White-backed Vultures to become SA’s Dodo without local support

Durban Natural Science Museum’s ornithologist – David Allan – recently spent some time at Zulu Rock and gave us a greater insight to the importance of supporting conservation areas and game reserves that are home to ‘red data’ species.

Birds are appropriate indicators of an ecosystem’s health because they are popular and well-studied. Additionally, the availability of significant, long-term datasets in South Africa makes birds a good choice for early-warning systems for climate change impacts and other systematic, ecosystem-wide threats to broader biodiversity. Habitat loss and degradation due to mining, urban expansion and inappropriate agricultural practices continue to jeopardise our most critical sites for biodiversity. New threats have also emerged, such as windfarms and fracking, while climate change and habitat loss still remain two of the biggest threats to our birds. 

The IUCN Red List uses quantitative criteria based on the size of population, rate of decline and the area of distribution, to assign species to one of seven extinction risks. The risks range from ‘Critically Endangered’ (one step away from extinction) to ‘Least Concern’. Currently there are 132 species now listed as regionally threatened.

David Allan was recently invited to conduct a brief survey of the Bird Life at Zulu Rock. The greater Babanango Valley Private Nature Reserve boasts a bird list of 265 species, David recorded an impressive 128 species over the few days he spent with us. Five of the species he encountered belong to the ‘Red Data’ category. These being the White-backed Vulture (globally and nationally ‘Critically Endangered’), the Southern Bald Ibis (globally and nationally ‘Vulnerable’), the Blue Crane (globally ‘Vulnerable’), the Tawny Eagle (nationally ‘Endangered’), and the Lanner Falcon (nationally ‘Vulnerable’). Both the total number of birds recorded at Zulu Rock and the number of ‘Red Data’ species are certain to rise as coverage of this magnificent protected area increases.

Although the prospect of having bird species in such close proximity to us being on the verge of extinction is nothing short of alarming – it’s also positive that we now have tools like the Red List categorisations to identify and assess what species need our immediate attention and conservation efforts. The next step is, now that we know certain species are endangered – what can we do about it to stop them suffering the same irreversible fate as the Dodo bird?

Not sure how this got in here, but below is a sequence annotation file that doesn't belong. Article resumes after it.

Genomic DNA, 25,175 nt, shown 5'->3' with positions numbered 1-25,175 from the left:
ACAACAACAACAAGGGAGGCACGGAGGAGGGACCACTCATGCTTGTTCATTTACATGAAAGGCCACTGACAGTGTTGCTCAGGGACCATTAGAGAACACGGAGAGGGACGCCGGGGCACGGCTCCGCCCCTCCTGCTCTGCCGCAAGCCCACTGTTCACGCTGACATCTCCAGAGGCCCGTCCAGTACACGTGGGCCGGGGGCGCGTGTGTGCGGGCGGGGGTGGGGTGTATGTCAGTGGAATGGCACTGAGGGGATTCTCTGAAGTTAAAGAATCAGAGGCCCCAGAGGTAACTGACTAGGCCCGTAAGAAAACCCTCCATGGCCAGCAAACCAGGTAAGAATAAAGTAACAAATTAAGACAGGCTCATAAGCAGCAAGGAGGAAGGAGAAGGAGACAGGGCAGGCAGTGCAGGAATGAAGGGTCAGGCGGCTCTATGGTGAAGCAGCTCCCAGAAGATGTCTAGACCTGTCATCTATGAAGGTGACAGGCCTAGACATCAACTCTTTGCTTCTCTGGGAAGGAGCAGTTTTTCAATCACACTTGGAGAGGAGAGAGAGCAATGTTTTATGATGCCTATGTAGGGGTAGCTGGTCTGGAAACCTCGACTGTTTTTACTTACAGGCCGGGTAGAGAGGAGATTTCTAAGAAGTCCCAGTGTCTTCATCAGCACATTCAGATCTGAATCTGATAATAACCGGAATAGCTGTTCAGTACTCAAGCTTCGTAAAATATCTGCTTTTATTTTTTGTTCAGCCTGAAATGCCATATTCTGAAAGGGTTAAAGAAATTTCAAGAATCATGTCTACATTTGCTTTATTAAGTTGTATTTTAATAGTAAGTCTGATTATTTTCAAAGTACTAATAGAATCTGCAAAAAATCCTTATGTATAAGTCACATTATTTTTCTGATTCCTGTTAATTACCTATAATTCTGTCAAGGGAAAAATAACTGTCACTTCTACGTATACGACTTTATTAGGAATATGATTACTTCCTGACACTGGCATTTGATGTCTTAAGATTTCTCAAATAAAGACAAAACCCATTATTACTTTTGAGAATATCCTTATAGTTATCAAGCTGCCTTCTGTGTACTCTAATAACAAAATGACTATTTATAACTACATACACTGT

What David found most encouraging in his recent trip to Zulu Rock Game Lodge, is the recent investment and re-invigoration of game reserves and conservation areas in the Babanango region of northern KwaZulu Natal. The positive shift in mind set in this area has been through a partnership formed over the past two years with our owners and the local community to work together to resuscitate the areas’ extraordinary biodiversity, which lends itself to the protection of birdlife and the reintroduction of game, potentially including the big five. It also forms part of the Umfolozi Biodiversity Economy Node development, a chain of linked private protected areas, private game farms and communal land, with the potential to create a conservation zone of 20,000 hectares.

The potential of a reserve like ours and the refreshing buy-in from the local community means that the chance of saving critically endangered species like the White-backed Vulture is a real possibility. However, the responsibility to protect these magnificent birds still lies with us. If reserves like ours don’t get the support from tourists locally and abroad to continue our conservation efforts – then the White-backed Vulture will become no more than a fairy tale in storybooks for future generations…South Africa’s very own Dodo.